AWARENESS, IS IMPORTANT

General Information

Competent Authorities.... What Is It?

In NFPA documents, the term "authority having jurisdiction" is used in a broad sense since not all authorities having jurisdiction and approving bodies have the same responsibilities.

Where public safety is of primary importance, the authority having jurisdiction may be a federal, state (provincial or territorial in Canada), local or regional agency, or a responsible person such as a fire chief, fire marshal, fire prevention director, department of labour or health, building inspector, electrical inspector, or any other person or entity with authority status.

For insurance purposes, the inspection department, underwriting department or other representative of an insurance company may be the appropriate authority. In many cases, the owner or his/her delegate assumes the role of the appropriate authority. In the case of government facilities, the department head or director may be recognized as the authority having jurisdiction.

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Fire Extinguishers Classes And Frequently Asked Questions

Class of Extinguishers

  • Water Extinguisher: A
  • Distilled Water Extinguisher: A, C
  • Dry Chemical Extinguisher: ABC or BC
  • Foam Extinguisher: B, C
  • CO2 (carbon dioxide) extinguisher: B, C
  • Dry sand, metal and other extinguishers: D
  • Liquid chemical fire extinguisher for kitchen: K

Frequently asked questions:

  • How to choose it? What size? What class?
  • How many do I need?
  • How to install it, at what height and where ?
  • Does my extinguisher have to be visible and accessible ?
  • How do I maintain it?
  • How do I use it ?
  • How to dispose of it ?
  • What is a hydrostatic test?

We are always available to answer your questions.
Do not hesitate to contact us.

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What do we check during a fire extinguisher refill?

  • The mechanical components
  • The extinguishing agents
  • Propellants

Did you know that :

Once a month, the ABC extinguisher must be tipped and shaken to prevent the chemical powder it contains from becoming compacted. As soon as a fire extinguisher has been used, even partially, it must be recharged. If you find that a fire extinguisher is damaged, or that the pressure gauge is too high or too low, or that the pin is missing, have it checked by us or other specialized firms.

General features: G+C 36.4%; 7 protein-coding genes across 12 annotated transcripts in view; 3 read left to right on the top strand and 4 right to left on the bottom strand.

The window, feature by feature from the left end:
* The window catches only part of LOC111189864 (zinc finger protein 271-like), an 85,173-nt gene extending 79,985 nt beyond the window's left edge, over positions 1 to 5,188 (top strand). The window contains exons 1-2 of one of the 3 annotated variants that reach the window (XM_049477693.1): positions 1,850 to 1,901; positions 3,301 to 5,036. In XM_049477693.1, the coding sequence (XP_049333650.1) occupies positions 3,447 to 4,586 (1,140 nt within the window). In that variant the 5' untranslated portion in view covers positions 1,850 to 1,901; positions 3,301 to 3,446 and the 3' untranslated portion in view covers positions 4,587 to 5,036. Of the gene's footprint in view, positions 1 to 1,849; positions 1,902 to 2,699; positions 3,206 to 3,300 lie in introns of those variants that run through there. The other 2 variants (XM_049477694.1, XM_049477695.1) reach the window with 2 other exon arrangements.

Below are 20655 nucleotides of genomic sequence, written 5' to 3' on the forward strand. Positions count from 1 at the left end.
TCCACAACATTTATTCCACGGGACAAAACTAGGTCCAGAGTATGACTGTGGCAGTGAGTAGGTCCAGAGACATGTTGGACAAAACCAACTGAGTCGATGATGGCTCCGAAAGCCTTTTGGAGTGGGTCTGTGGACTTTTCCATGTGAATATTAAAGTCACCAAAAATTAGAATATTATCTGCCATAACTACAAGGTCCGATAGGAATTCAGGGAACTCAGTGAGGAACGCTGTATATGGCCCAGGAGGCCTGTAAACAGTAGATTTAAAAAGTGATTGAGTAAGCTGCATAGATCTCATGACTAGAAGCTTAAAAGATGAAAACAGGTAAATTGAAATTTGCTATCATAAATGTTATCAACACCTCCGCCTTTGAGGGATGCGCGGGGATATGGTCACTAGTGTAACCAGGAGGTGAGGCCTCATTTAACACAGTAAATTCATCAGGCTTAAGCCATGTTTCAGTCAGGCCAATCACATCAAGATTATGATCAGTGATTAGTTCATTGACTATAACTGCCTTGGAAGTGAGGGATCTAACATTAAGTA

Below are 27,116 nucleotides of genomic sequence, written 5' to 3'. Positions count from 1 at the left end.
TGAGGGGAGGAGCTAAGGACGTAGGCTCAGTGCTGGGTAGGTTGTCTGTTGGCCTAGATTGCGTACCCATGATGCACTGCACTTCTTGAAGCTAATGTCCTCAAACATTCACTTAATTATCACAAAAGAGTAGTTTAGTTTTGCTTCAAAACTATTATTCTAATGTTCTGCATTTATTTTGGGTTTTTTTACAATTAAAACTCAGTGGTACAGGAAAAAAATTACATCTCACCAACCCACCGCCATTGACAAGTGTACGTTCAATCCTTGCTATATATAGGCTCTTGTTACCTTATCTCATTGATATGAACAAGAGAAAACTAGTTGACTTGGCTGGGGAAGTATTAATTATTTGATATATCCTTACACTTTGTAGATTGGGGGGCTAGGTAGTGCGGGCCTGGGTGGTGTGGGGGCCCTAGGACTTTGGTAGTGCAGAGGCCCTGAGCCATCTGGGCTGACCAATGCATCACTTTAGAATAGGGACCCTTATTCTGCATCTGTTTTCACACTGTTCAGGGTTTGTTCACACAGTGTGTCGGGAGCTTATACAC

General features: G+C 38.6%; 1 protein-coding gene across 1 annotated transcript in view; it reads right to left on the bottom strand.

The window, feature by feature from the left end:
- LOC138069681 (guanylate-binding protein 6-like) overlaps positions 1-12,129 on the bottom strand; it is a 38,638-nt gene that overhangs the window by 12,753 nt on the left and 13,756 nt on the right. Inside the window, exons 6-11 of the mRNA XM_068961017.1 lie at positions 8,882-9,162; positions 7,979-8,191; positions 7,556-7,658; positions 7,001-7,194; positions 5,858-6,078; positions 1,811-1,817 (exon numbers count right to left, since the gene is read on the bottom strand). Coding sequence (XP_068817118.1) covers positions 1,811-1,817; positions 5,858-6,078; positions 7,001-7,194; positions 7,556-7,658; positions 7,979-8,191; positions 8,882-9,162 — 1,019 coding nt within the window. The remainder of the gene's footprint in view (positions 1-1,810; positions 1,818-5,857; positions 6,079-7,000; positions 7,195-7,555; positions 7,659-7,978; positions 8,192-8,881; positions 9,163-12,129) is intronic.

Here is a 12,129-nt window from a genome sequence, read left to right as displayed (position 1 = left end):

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Pressurized water A

  • Inspection: 1 year
  • Refill: 5 years
  • Hydrostatic test: 5 years

Chemical Powder ABC

  • Inspection: 1 year
  • Refill: 6 years
  • Hydrostatic test: 12 years

CO2 - Carbon dioxide

  • Inspection: 1 year
  • Recharge: 5 years
  • Hydrostatic test: 5 years

Fire Extinguishers Ratings

Class A

In each business the class A must be present. 

In each medium risk area the minimum rating must be 2A. In each high risk area the minimum rating must be 4A. 

In each medium risk area, one fire extinguisher is required for every 1500 sq. ft. In each high risk area, one fire extinguisher is required for every 1000 sq. ft. 

At no time shall the distance to a Class A extinguisher exceed 75 feet.

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Class B

In each medium hazard area, the minimum rating shall be 10B.
In each high hazard area, the minimum rating shall be 40B.

In each medium hazard area, one 10B minimum rating fire extinguisher is required for every 30 feet. In each medium hazard area, one 20B fire extinguisher is required for every 50 feet.

In each high risk area, one 40B fire extinguisher is required for every 30 feet. In each high risk area, one 80B fire extinguisher is required for every 50 feet.

In each high risk area, one 80B fire extinguisher is required for every 50 feet.

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In Case Of Fire... What To Do?

If you detect a fire (smell of smoke, crackling)

  • Activate the alarm system.
  • Leave the building immediately.
  • Notify the fire department.

If you hear the alarm system :

  • Leave all personal belongings.
  • Touch the door before opening it. If it is hot, there are likely flames or gases on the other side; if this is the case, do not open the door.
  • If the door is not hot, open it slowly to make sure there is no danger on the other side.
  • Move quickly to the nearest exit if there is no danger. If there is smoke, move by crawling. Always be prepared to turn back if access to the exit is blocked by smoke or flames.
  • Never take the elevator.

If you must stay in your home because of a greater danger outside:

  • Call your fire department to report your presence in the building (always keep the fire department number handy).
  • Block any gaps around the door with wet towels or sheets to prevent smoke from entering your home.
  • Breathe through a wet cloth if there is smoke.
  • Open a window, but be prepared to close it quickly if smoke gets inside.
  • Go out on the balcony if you think the smoke and flames won't reach you, or stand in front of a window to be spotted.

 

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